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Old 08-06-2019, 02:33 PM
 
72,488 posts, read 72,387,065 times
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It is silly talking in terms of straw people .... the only meaningful comparison is the one those who have done it can make to where they wanted to live doing what they do being who they are and living the lifestyles they wanted .

All these textbook comparisons with straw people in straw places with lifestyles that aren’t ours are silly
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Old 08-06-2019, 02:54 PM
 
15,766 posts, read 13,671,282 times
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Generally the private sector, and definitely the government, have set COLA rates. My experience is that the COLA does not make up for the higher COL, housing is by far the biggest factor.
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Old 08-06-2019, 03:02 PM
 
3,647 posts, read 926,672 times
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Originally Posted by boxus View Post
Generally the private sector, and definitely the government, have set COLA rates. My experience is that the COLA does not make up for the higher COL, housing is by far the biggest factor.
There's
- Housing (no matter who you are)

Then there's:
- Dependent care
- Maybe public schools are terrible and you have your kids in private school
- Cost of FOOD (grocery stores, not just dining)

And then there's:
- Stupid high power company rates (it is only $0.10/kWh by me)
- Stupid high water restrictions, rates (always under $100)
- Stupid high gas prices
- Stupid high property taxes

All to PARTAKE in WHAT, exactly?

The sunshine? What does it shine on? Grime? Construction? People you don't know? LOL!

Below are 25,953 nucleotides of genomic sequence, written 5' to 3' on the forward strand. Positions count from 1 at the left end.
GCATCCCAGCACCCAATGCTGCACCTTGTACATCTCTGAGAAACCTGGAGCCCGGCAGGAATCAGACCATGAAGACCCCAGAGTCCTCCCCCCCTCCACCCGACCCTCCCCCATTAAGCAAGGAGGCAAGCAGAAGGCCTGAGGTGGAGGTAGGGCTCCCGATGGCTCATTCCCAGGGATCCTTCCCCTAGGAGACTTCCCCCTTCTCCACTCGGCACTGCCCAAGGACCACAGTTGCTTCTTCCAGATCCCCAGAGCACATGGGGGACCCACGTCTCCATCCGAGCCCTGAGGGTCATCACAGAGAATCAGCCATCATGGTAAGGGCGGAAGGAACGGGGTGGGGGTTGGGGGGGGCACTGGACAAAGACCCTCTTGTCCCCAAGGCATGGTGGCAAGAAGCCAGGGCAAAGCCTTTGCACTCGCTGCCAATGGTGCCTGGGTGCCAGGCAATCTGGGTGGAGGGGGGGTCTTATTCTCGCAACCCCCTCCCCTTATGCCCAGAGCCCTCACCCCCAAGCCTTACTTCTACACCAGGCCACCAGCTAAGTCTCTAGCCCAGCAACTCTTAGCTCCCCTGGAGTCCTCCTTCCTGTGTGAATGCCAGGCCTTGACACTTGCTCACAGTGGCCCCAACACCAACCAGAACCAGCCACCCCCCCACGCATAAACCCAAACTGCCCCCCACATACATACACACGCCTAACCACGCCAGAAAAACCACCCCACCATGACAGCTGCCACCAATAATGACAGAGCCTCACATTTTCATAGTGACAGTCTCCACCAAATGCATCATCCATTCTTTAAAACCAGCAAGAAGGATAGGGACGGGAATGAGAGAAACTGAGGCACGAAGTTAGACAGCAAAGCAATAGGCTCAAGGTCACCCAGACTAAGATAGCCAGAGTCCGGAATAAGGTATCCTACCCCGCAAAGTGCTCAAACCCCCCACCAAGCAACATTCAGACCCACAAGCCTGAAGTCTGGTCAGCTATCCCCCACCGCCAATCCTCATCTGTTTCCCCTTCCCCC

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Old 08-06-2019, 07:50 PM
 
Location: San Francisco
2,362 posts, read 548,308 times
Reputation: 1242
Quote:
Originally Posted by Vana360 View Post
Is anyone in Human Resources that may be able to shed some light on this? I use to know someone in a large company that had locations through the U.S., including HCOL areas and LCOL areas and the pay difference wasn’t significant enough to justify working in the HCOL area. In other words, you made out better somewhere in between or in a LCOL.
Not in HR - but the purpose of COL adjustments in salary structure is not to ‘make out better’; it’s simply an attempt to ‘break even’ so it stands to reason a COL raise, in and of itself, is probably not worth it. That said, it’s rarely the only factor to weigh in a move/job relocation/career advancement/desire to live somewhere else. It depends on individual circumstances and what you’ve been offered rather than attempting to weigh apples to apples premised on (base) salary alone.
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Old Yesterday, 12:02 PM
 
Location: Tucson AZ & Leipzig, Germany
2,433 posts, read 7,799,279 times
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I worked as a telecom engineer for nearly 40 years, mostly in HCOL SF Bay Area & Orange County, CA. My salary was 20 percent or more for the same job as it would have been in many LCOL places like Dallas or Atlanta. The difference was enough to pay my entire apartment rent for the year, so my HCOL place was not so high cost after all.

One thing that nobody above mentioned, and which I kept in mind during my career, is that the higher your salary is, the more you are able to put into a 401K. I always maxed out my 401K contributions, and there was more to put away at the higher salary than if my salary had been lower.

I worked for a company that had a defined pension plan, based on number of years worked, and your salary in the last 60 months of work. It was in my interest to get the highest possible salary in the last 5 years of work, so my pension calculation would be at a higher amount than somebody earning a lower salary in a LCOL place.